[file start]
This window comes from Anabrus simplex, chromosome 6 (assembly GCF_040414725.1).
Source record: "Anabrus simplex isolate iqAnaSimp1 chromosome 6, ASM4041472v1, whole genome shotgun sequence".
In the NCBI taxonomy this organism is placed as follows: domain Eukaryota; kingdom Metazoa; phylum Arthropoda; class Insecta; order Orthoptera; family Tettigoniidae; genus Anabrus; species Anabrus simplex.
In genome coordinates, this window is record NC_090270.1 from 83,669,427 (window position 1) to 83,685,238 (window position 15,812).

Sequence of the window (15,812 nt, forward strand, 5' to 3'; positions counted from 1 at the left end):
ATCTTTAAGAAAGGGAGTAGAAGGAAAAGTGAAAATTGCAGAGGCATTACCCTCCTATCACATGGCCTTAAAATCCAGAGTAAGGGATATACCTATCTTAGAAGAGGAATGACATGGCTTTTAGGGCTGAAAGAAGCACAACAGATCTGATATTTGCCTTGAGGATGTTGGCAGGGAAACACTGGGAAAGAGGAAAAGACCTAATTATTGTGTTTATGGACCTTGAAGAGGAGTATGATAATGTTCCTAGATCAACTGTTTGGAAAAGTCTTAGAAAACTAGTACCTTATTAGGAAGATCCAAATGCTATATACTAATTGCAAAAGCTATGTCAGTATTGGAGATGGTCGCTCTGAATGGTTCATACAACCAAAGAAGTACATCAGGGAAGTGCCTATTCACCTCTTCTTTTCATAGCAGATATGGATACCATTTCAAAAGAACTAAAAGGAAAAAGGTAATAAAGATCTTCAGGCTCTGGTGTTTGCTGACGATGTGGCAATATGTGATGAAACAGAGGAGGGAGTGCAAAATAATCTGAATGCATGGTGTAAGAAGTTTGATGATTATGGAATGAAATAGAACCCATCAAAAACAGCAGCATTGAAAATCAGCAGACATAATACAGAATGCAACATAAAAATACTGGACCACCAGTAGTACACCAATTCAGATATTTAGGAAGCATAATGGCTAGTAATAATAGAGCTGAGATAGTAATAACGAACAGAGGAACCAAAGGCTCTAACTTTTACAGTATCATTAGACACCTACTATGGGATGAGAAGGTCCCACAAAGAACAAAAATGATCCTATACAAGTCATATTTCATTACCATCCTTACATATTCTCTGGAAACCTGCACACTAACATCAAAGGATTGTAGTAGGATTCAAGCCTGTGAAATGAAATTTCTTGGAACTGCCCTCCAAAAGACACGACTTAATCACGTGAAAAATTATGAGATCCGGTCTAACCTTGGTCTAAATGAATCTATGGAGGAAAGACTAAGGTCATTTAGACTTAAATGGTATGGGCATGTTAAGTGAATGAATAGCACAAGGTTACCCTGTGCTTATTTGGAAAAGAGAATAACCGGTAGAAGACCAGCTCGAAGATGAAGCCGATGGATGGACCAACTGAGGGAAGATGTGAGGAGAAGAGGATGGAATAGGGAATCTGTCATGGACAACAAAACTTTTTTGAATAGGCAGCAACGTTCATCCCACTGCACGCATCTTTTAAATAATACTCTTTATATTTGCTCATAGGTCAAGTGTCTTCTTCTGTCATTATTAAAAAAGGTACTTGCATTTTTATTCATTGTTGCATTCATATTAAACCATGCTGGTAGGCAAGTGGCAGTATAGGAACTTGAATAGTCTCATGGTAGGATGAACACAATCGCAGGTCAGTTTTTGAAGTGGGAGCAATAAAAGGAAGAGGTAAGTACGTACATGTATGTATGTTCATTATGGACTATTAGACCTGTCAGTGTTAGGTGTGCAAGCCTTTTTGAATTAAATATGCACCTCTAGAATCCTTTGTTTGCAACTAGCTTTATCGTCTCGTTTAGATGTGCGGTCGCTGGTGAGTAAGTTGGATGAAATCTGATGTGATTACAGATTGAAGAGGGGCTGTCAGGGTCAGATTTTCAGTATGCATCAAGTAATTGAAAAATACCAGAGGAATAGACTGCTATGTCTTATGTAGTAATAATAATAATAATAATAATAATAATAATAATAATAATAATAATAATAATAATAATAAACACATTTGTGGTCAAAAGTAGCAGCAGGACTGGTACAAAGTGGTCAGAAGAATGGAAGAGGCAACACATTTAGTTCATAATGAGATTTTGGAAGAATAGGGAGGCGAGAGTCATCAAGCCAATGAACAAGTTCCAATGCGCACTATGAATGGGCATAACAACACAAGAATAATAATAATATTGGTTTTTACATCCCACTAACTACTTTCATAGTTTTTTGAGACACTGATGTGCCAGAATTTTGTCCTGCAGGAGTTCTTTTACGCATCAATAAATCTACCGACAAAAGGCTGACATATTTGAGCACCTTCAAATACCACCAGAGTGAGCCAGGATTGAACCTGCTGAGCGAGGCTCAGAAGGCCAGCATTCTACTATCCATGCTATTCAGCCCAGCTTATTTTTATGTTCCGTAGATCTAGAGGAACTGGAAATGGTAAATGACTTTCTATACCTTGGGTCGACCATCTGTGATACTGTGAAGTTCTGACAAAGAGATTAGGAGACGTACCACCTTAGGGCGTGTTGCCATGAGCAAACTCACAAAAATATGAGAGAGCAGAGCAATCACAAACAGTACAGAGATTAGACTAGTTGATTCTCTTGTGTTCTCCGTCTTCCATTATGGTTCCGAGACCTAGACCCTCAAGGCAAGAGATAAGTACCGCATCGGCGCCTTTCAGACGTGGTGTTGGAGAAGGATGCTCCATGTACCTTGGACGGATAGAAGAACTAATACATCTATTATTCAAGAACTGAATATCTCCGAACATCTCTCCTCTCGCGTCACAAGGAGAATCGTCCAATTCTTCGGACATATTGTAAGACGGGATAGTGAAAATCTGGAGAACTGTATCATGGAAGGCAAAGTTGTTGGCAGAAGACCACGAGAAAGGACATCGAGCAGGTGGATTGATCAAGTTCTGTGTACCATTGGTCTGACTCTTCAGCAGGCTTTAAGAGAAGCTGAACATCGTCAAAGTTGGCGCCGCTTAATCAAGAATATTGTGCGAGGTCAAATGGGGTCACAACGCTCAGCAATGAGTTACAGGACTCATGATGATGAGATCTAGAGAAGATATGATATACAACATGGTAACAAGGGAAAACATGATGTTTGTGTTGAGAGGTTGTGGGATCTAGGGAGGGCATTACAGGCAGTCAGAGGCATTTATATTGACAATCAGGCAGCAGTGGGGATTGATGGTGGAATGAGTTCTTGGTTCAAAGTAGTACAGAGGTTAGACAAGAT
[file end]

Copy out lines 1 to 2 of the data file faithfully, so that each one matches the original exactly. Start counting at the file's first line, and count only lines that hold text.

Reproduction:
This window comes from Anabrus simplex, chromosome 6 (assembly GCF_040414725.1).
Source record: "Anabrus simplex isolate iqAnaSimp1 chromosome 6, ASM4041472v1, whole genome shotgun sequence".